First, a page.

Capitalising on Changes to Permitted Development Regulations for Rural Property

Recent changes to permitted development regulations in England open new opportunities for developers. As of May 2024, modifications were made to Part 3 of The Town and Country Planning (General Permitted Development) (England) Order 2015, also known as the GPDO. Let’s explore how these changes can benefit your rural development ventures.

Key changes to the General Permitted Development Order

Key alterations expand flexibility for converting farm buildings. Part 3 Class Q which relates to the permitted change of agricultural buildings to dwellinghouses now allows up to 10 dwellings rather than 5 previously. Maximum floor area for new homes increased to 1,000 sqm too. Rear extensions and considerations beyond strictly “agricultural” uses broaden viability.  For instance buildings can be extended by 4m on any hard surface that was present on or before 24 July 2023 and buildings do not necessarily need to be ‘agricultural’ to apply, so long as they are located on an ‘agricultural unit’.

Part 3 Class R relating to agricultural buildings to a flexible commercial use revisions similarly grow commercial options. In addition to class B8 (storage or distribution), C1 (hotels) or E (commercial, business and service) uses, B2 (general industrial), F2(c) (outdoor sport or recreation) and for the purposes of agricultural training are now permitted. The eligible conversion size threshold rose from 500 to 1,000 sqm as well.

On working lands, Part 6 schedule 2 class A agricultural development on units of 5 hectares or more  and B agricultural development on units of less than 5 hectares rules enable modest expansions to support farming needs. Thresholds for project sizes also increased slightly. Class A the limit of 1,000m2 has been increased to 1,500m2. Class B buildings can now be extended by 25% instead of 20% and the limit has been increased to 1,250m2.

Expanding Options

With fewer hurdles to jump through, you’ll have expanded flexibility to consider agricultural buildings as part of your development portfolio. Barns, stables and other non-residential structures on an agricultural unit could be repurposed into much-needed homes. The amendments give you more viable assets to work with as you seek out new projects.

Pay close attention to size restrictions and other conditions outlined in the GPDO to maximise opportunities while staying regulation-compliant. With advance planning, agricultural buildings could seed future growth for your business. Repurposing unused structures is also better for the environment.

Partnering for Success

When converting agricultural buildings, look for synergistic partnerships with local farmers. Working cooperatively ensures their ongoing farming needs are met while providing housing solutions. Successful projects require balancing agriculture, housing and community needs.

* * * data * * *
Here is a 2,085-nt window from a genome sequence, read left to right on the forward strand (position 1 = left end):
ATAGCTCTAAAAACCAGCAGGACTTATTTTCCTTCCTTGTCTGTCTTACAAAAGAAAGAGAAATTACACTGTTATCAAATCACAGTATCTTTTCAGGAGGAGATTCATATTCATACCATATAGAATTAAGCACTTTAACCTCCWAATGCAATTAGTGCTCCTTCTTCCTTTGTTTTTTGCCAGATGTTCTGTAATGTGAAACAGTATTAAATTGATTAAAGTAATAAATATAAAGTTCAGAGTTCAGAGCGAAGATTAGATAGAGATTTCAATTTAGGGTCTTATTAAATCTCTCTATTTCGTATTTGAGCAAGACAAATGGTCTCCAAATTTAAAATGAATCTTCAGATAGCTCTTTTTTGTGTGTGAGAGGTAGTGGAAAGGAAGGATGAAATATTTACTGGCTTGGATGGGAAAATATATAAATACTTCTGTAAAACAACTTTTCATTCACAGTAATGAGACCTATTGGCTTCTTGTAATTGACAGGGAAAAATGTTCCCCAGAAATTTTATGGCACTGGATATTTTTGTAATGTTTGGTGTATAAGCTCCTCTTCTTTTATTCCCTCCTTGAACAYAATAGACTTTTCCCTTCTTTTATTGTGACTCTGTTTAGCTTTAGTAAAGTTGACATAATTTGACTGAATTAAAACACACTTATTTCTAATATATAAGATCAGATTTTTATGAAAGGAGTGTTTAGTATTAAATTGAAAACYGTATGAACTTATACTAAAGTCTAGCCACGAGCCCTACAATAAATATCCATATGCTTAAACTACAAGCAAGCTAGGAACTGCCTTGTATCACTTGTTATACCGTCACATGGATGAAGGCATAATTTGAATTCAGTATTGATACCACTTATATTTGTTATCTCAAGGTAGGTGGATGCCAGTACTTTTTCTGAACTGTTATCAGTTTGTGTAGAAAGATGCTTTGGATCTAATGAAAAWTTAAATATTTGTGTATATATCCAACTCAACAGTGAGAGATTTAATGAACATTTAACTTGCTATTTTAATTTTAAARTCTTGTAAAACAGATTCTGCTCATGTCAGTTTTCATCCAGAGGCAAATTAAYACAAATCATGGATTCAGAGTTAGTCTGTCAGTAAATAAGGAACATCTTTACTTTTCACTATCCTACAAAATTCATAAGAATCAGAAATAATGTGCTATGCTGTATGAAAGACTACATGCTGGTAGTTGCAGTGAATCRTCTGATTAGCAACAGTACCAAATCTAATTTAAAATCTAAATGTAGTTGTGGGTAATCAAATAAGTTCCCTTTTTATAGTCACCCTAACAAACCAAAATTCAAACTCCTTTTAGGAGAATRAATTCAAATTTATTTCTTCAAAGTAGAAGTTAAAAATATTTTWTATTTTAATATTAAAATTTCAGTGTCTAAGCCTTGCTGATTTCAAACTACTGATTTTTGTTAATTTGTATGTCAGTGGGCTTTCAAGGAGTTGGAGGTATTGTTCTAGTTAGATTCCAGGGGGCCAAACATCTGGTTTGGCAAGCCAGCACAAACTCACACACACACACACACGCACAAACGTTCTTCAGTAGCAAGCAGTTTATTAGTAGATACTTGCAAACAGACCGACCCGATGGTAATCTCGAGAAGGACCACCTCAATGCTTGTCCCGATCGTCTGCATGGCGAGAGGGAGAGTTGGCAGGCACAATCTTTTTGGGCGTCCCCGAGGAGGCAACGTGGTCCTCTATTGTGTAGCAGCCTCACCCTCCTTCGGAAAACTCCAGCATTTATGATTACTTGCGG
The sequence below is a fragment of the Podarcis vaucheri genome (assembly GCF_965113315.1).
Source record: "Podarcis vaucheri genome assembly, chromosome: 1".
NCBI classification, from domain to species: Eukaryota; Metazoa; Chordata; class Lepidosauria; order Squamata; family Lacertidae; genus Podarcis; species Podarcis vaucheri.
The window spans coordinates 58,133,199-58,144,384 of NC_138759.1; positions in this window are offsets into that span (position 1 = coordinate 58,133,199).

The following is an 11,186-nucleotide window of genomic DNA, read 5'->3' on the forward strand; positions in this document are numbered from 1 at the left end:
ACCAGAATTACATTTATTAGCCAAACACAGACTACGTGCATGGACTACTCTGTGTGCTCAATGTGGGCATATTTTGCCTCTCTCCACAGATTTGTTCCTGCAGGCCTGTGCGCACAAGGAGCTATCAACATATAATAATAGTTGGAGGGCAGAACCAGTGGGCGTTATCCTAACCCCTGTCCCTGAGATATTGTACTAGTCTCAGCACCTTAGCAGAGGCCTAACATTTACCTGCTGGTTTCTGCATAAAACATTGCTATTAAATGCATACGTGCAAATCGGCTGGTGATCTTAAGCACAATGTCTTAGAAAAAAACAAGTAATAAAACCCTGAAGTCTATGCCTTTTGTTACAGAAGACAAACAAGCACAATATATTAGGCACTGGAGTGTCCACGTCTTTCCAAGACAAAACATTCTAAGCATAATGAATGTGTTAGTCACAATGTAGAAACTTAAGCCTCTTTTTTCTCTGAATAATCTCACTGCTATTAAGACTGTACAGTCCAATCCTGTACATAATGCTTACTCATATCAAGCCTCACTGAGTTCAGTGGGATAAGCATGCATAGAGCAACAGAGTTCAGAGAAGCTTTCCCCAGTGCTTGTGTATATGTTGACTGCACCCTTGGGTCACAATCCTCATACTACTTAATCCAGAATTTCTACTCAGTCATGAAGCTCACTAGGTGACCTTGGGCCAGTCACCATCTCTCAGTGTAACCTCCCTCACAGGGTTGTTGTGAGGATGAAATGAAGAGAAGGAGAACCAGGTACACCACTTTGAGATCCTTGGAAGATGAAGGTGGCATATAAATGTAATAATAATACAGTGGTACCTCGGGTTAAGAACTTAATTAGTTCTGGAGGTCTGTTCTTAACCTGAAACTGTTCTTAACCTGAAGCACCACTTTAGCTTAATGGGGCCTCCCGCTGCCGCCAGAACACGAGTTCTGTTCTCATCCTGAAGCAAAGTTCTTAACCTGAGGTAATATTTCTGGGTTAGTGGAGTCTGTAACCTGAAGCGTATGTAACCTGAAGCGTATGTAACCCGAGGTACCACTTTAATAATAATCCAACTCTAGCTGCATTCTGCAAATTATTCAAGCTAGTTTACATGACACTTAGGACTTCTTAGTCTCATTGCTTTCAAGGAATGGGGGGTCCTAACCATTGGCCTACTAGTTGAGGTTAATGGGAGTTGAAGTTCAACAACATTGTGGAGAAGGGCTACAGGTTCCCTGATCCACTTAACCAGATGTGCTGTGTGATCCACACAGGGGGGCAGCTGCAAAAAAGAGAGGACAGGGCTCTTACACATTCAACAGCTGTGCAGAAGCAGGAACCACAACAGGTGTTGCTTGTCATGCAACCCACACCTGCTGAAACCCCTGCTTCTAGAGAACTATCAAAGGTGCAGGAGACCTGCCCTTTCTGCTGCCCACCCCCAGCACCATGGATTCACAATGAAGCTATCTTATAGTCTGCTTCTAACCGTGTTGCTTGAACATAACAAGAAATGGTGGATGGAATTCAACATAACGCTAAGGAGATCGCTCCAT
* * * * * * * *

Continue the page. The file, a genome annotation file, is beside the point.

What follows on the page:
Farmers may welcome additional income from building reuse. Residents gain countryside living with scenic views. And you gain development sites with character, in desirable rural areas where land availability can be limited. Win-win partnerships pave the path for future collaborations.

The amendments aim to boost housing supply while supporting agriculture. With thorough understanding and cooperation, you can leverage these changes to build sustainable communities and a thriving business. The opportunities are there – all it takes is your vision and effort to uncover them.

Considering Your Options for Countryside Living

If you’ve been dreaming of a rural lifestyle without the hassle of lengthy planning processes, it’s worth exploring permitted development rights. Converting qualifying structures like barns may offer both a residence and potential for further projects down the line. However, making sense of permitted development regulations can certainly seem intricate. Seeking guidance from planning professionals is advisable when pursuing this approach.

Permitted development is intended to streamline certain developments that align with pre-defined scopes. It avoids a full planning application. But know that not all building conversions or locations will qualify. An expert can help vet your specific proposal and property to confirm permitted development is feasible.

Should it apply, this alternative route could save both time and money compared to a standard application. But improper interpretation of the detailed rules risks delay and costs from requiring revisions or full planning later. Professional advisors understand permitted development nuances to help navigate the process smoothly from start to finish.

Related Content

Our Practical Guide to Class Q Barn Conversions helps you understand the type of work that typically complies with permitted development rights and which processes you’ll likely have to go through.

If you’re not sure if you need help from a Town Planner take a look at blog on When to Hire a Town Planner our download a Guide on How to Choose a Town Planner.

Changes to Permitted Development Regulations for Rural Property